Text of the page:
PRISM models that support nondeterminism, such as are MDPs, can also exhibit local nondeterminism,
which allows the modules themselves to make nondeterministic choices.
In Example 1, we can make the probabilistic choice in the first state of module
M1 nondeterministic by replacing the command:
with the commands:
Assuming we do the same for module
M2, in state
(0,0) of the MDP
there will be a nondeterministic choice between the three (trivial) probability distributions listed below. (There are three, not four, distributions because two possibilities result in identical behaviour: staying with probability 1 in the state state.)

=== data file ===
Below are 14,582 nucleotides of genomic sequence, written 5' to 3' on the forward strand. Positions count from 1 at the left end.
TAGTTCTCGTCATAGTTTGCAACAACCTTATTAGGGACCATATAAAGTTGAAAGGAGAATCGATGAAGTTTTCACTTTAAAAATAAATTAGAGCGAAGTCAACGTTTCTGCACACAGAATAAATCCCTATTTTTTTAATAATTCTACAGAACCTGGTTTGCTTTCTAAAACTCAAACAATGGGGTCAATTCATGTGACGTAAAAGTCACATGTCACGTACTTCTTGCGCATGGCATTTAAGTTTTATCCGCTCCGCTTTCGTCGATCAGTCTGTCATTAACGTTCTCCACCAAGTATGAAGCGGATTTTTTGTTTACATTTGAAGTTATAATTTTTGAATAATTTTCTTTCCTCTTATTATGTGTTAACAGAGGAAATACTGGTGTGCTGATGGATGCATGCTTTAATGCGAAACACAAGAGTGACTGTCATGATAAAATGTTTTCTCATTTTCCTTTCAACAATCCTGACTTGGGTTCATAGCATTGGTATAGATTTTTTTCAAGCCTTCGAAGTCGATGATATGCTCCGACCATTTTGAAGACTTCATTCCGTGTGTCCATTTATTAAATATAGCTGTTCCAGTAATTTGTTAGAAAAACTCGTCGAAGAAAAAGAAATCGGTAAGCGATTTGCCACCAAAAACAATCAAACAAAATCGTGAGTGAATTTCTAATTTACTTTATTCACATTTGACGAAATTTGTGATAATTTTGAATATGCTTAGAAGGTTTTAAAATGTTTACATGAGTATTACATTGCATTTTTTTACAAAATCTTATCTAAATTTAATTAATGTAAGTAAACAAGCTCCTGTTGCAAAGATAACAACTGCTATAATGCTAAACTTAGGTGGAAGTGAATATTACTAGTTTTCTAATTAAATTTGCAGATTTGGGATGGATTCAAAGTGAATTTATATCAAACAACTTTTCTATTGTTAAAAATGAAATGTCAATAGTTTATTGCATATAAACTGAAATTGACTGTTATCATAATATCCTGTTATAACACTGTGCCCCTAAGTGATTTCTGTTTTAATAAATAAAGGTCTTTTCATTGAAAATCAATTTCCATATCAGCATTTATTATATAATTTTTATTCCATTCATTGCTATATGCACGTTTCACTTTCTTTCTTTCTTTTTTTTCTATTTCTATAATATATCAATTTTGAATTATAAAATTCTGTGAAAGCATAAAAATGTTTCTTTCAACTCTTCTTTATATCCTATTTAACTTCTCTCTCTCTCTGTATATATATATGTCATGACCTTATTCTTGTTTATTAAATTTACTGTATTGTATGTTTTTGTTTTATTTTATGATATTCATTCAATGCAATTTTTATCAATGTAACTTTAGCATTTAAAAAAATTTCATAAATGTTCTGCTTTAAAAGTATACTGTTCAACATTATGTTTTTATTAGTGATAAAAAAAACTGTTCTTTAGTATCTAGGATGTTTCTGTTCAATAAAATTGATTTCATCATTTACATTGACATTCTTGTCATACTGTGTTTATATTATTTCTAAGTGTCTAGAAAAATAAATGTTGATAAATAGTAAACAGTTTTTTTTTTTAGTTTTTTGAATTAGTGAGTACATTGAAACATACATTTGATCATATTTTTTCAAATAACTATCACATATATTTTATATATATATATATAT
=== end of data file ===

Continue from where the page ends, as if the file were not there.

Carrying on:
More generally, local nondeterminism can also arise when the guards of two commands overlap only partially, rather than completely as in the example above.
PRISM also permits local nondeterminism in models which are DTMCs, although the nondeterministic choice is randomised when the parallel composition of the modules occurs. Since the appearance of nondeterminism in a DTMC is often the result of a user error in the model specification, PRISM displays a warning when local nondeterminism is detected in a DTMC. Overlapping guards in CTMCs are not treated as nondeterministic choices.